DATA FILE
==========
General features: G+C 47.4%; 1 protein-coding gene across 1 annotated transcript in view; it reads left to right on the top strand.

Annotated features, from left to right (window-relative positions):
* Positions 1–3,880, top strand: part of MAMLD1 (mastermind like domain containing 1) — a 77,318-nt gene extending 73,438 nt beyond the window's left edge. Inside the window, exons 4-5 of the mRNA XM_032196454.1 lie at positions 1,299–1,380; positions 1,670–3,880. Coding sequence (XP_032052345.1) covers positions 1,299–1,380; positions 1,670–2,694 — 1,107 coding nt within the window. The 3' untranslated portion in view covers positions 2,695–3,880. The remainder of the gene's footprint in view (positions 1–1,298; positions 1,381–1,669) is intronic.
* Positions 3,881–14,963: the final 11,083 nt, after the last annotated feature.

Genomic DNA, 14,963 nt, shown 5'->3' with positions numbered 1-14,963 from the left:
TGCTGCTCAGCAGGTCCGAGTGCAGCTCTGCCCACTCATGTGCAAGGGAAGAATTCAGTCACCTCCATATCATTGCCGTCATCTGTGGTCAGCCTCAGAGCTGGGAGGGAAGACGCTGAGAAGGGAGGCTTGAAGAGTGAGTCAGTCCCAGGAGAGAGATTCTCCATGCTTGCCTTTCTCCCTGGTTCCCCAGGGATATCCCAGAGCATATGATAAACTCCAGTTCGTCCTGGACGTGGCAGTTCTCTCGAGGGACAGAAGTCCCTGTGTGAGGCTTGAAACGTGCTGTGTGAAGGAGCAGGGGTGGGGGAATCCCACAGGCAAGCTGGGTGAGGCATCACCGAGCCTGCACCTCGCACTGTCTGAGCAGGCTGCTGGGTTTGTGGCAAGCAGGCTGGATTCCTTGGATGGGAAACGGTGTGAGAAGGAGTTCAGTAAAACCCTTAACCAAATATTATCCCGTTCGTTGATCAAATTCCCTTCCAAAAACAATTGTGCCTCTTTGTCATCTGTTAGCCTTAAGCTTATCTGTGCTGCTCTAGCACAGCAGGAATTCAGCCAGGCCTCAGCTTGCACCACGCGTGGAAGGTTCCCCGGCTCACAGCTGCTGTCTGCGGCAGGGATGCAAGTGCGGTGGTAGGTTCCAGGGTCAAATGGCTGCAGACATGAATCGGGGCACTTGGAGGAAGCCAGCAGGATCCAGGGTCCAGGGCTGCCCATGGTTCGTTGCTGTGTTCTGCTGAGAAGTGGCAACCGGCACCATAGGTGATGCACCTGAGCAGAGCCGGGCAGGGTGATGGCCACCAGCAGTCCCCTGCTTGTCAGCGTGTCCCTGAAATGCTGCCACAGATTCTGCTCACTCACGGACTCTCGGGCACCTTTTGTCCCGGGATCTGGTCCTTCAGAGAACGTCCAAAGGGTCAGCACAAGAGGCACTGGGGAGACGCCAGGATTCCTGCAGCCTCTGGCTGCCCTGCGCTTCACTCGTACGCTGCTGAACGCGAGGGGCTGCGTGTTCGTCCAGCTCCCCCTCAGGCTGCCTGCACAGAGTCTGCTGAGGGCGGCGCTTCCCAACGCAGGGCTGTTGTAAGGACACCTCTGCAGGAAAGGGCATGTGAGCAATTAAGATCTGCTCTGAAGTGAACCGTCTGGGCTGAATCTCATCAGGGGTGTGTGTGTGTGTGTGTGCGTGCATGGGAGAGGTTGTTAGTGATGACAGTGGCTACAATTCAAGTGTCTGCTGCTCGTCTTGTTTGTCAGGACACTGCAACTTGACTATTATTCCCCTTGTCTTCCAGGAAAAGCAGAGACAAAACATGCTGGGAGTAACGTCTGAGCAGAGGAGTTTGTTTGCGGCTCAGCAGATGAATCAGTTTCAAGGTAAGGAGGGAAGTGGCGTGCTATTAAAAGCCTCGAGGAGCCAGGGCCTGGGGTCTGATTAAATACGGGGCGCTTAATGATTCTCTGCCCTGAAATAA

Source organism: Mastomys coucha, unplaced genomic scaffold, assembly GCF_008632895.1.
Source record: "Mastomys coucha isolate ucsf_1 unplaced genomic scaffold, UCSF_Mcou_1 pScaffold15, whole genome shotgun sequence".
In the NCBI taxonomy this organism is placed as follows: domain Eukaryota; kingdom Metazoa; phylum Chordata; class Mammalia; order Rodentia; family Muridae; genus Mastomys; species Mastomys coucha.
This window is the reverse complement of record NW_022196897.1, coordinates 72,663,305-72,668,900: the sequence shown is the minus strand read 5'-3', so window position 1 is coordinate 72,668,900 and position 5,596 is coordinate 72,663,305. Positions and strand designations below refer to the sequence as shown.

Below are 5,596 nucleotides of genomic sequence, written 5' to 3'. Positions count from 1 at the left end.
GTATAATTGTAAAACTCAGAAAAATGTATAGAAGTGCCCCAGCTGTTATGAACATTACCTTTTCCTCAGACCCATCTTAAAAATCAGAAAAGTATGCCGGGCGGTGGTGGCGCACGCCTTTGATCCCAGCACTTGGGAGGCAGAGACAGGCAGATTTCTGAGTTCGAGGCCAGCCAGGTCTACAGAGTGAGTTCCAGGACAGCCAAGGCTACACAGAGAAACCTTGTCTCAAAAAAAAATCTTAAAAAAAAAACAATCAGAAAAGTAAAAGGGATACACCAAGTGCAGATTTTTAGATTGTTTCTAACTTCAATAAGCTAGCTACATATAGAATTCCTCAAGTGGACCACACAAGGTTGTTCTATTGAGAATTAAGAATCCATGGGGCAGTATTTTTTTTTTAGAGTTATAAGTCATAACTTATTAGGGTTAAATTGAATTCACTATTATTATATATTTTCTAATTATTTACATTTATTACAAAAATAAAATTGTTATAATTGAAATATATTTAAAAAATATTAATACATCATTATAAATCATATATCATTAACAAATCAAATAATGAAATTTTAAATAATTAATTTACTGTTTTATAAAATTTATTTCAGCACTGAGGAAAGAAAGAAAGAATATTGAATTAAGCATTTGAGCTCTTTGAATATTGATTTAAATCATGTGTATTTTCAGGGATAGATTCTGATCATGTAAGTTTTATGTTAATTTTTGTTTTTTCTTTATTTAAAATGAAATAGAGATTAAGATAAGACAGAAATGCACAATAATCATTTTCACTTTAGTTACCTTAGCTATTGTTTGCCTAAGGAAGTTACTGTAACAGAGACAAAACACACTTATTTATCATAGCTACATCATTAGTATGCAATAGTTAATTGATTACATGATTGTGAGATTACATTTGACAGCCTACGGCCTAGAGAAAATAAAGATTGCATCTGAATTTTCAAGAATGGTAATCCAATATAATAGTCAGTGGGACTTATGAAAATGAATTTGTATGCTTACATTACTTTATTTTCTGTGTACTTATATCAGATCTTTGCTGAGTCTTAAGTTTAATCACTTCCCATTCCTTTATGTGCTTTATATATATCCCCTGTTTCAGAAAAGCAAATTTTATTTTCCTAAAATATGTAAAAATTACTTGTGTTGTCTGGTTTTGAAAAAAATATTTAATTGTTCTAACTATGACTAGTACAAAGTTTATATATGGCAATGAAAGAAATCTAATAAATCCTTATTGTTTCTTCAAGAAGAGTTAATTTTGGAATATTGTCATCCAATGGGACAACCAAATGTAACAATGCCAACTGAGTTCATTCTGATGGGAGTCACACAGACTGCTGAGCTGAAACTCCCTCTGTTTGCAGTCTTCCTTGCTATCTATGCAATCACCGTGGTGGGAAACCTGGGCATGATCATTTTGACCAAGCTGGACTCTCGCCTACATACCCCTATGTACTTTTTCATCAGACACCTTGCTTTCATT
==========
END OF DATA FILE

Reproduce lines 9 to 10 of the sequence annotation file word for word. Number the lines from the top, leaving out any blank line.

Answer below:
In the NCBI taxonomy this organism is placed as follows: domain Eukaryota; kingdom Metazoa; phylum Chordata; class Mammalia; order Rodentia; family Muridae; genus Mastomys; species Mastomys coucha.
This window is the reverse complement of record NW_022196897.1, coordinates 72,663,305-72,668,900: the sequence shown is the minus strand read 5'-3', so window position 1 is coordinate 72,668,900 and position 5,596 is coordinate 72,663,305. Positions and strand designations below refer to the sequence as shown.